Back to work

Back to work as restrictions lift

During the last two weeks there have been a considerable number of companies reporting which has been the focus of our attention, however I did want to provide a further update on COVID as the restrictions are now being lifted at various rates globally. Infection levels, as measured by health authorities are falling and if earlier patterns are followed then they will return to very low numbers in the not too distant future. Second bouts of infection have appeared but to date they have been very minor even in countries where restrictions have been lifted for a month or more.

The Chinese economy is recovering very fast, with manufacturing output back to levels seen prior to the shutdown in January. Demand in exports may however be inflated by back orders, so we may see some weakness yet to come (export sector is now about 15% of GDP and 10% of employment). Stockpiles of key commodities have fallen rapidly to more normal levels and there has been strength in iron ore prices as Vale has been suffering supply constraints. Air travel is 50% below prior levels but up from the 70% decline in March. Service sector still well down as is consumer demand but it is picking up at rapid rate particularly at the high end; luxury car sales are above previous period last year.

The Chinese Monetary Policy Committee meets late this week and is expected to approve substantial stimulus to be directed in equal portions into infrastructure and support for consumers. The picture is one of a rapid recovery to date.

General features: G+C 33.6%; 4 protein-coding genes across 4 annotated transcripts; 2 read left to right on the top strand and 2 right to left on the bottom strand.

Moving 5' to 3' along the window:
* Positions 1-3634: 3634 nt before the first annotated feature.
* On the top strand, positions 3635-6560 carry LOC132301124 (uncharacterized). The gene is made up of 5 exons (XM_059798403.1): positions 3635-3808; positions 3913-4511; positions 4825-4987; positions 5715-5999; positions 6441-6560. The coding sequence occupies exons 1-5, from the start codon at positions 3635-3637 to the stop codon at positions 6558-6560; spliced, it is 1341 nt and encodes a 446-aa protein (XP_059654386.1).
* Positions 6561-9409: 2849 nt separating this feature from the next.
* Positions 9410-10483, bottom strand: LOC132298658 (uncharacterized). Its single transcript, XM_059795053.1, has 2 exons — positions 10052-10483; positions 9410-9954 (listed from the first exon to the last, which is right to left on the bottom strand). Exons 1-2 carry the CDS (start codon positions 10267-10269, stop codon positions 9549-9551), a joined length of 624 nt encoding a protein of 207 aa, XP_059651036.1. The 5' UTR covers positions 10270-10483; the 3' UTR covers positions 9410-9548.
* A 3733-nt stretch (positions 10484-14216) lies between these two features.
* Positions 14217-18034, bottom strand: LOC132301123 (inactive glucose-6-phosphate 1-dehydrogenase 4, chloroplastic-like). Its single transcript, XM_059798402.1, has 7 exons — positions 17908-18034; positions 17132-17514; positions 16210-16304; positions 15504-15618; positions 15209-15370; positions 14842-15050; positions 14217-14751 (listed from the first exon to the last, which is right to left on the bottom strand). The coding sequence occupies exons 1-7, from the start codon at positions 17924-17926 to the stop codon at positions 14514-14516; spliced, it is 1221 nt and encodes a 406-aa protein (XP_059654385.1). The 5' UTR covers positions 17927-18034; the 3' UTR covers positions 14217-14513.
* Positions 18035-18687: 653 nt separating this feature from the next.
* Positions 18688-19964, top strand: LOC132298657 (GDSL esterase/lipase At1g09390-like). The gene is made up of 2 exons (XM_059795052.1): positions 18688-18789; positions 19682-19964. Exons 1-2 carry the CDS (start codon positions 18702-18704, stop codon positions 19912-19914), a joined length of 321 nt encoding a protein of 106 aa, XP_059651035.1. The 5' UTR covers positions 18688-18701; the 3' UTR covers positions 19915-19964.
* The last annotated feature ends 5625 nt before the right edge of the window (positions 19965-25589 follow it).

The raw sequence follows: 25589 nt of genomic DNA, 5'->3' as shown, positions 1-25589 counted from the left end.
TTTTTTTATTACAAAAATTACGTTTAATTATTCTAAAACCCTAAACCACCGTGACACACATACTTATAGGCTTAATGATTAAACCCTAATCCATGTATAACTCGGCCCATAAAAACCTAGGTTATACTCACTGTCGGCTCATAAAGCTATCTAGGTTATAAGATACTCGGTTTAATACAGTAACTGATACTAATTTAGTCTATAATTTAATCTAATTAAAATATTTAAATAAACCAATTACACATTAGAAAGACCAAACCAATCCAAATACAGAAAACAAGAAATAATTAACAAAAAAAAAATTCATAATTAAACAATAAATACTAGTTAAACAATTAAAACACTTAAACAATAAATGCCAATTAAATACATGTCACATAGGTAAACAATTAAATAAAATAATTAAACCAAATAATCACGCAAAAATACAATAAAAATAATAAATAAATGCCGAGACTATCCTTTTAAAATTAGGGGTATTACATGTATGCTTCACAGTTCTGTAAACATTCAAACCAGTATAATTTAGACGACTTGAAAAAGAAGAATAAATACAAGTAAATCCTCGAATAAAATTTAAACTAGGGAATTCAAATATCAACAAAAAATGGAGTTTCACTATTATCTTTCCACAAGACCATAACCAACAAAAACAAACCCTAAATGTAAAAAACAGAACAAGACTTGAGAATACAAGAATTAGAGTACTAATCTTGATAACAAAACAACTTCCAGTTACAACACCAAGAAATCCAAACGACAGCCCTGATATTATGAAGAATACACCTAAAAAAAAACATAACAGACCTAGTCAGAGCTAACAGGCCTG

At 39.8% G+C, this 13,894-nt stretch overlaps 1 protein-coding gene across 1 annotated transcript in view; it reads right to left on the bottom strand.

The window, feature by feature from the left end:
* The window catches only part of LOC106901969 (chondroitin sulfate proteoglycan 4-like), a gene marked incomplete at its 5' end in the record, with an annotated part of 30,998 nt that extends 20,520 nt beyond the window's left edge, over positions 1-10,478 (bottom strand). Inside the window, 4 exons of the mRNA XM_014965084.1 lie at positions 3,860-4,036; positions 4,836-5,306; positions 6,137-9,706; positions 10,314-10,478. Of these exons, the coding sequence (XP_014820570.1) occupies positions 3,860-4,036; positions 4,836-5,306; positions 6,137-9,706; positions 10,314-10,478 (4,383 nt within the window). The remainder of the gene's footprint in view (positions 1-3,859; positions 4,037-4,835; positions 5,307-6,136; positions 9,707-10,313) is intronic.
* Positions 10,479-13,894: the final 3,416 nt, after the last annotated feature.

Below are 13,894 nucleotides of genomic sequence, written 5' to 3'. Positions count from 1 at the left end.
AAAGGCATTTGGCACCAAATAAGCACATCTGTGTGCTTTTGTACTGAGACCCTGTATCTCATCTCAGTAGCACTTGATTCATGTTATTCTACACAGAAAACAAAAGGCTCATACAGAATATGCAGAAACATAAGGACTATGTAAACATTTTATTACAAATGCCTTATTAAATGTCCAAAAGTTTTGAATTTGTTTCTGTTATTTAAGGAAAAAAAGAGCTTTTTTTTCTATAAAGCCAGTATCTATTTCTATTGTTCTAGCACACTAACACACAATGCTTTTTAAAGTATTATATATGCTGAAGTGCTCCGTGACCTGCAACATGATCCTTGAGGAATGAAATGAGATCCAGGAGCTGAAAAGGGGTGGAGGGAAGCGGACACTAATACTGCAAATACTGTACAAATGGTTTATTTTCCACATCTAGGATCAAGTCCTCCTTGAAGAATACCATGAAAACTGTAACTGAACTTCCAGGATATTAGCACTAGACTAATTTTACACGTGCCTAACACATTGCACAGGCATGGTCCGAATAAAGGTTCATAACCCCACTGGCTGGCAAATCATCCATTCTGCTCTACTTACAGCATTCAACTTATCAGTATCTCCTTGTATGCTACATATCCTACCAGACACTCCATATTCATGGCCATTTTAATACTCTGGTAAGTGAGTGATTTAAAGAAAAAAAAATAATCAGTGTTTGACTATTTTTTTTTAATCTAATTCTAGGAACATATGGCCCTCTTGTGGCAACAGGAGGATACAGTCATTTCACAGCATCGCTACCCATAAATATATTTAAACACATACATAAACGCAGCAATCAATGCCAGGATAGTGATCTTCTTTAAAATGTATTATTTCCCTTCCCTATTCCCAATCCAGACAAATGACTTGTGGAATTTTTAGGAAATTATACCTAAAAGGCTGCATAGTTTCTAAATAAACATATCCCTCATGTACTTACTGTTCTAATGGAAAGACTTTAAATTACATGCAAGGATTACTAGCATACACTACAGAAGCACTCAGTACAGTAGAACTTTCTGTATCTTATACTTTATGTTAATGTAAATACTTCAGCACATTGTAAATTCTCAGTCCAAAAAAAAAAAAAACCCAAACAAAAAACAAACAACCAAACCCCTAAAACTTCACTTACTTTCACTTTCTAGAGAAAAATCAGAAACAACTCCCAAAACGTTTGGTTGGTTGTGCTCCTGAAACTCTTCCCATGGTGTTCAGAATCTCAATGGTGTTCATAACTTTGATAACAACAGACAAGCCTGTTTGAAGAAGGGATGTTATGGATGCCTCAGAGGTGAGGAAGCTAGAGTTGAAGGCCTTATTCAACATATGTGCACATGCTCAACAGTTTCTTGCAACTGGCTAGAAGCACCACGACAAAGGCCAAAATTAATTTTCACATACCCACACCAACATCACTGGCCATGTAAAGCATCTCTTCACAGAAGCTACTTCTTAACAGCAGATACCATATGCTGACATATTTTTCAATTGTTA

The question remains how quickly will a recovery occur in other developed economies. Jerome Powell, Chair of the Federal Reserve, observed that US downturn has been unprecedented in severity and rapidity; in a period of two months the unemployment rate in the US went from the lowest in 50 years to levels near that of the Great Depression, much of it concentrated in low income groups. He quoted that 40% of those earning less than US$40,000 had lost their jobs. He confirmed that the Fed would take whatever monetary policy actions were required and commented on the unprecedented levels and speed of fiscal policy stimulus passed by Congress.

In Australia, the rise in unemployment is nowhere near that of the US and our economy tends to move more slowly in both increases and decreases in activity. We are neither expecting as severe a downturn nor recovery. One thing that might be observed in this episode is that everything has moved more quickly than it was expected to at the time. Essentially the determining factor in this situation is a behavioural one – to what degree will confidence (which was shattered to the point of hysteria) return and pent up demand result in sales. The east Asian experience would suggest possibly quite quickly.

The speed of recovery is important for a number of sectors, most importantly the banking sector. A rapid economic recovery would make the provisions made in March look a little conservative and the level of capital quite comforting. One indicative set of data will be housing prices and we will report on trends and movements in this area shortly. If prices don’t decline substantially then the average bank LVR of 65% will make the loan books look quite secure.

We are being quite circumspect about predictions of great changes in behaviour as a result of the virus. The predictions of changes in supply chains may prove a little too radical – they may offer some comfort, but that comes at a cost and loss of competitiveness which could be exploited by competitors. It is all very well to bring supply closer to home, but the cost may be prohibitive.


I trust that you are also looking forward to restrictions easing, with schools and businesses reopening.

Warm Regards
Hugh MacNally,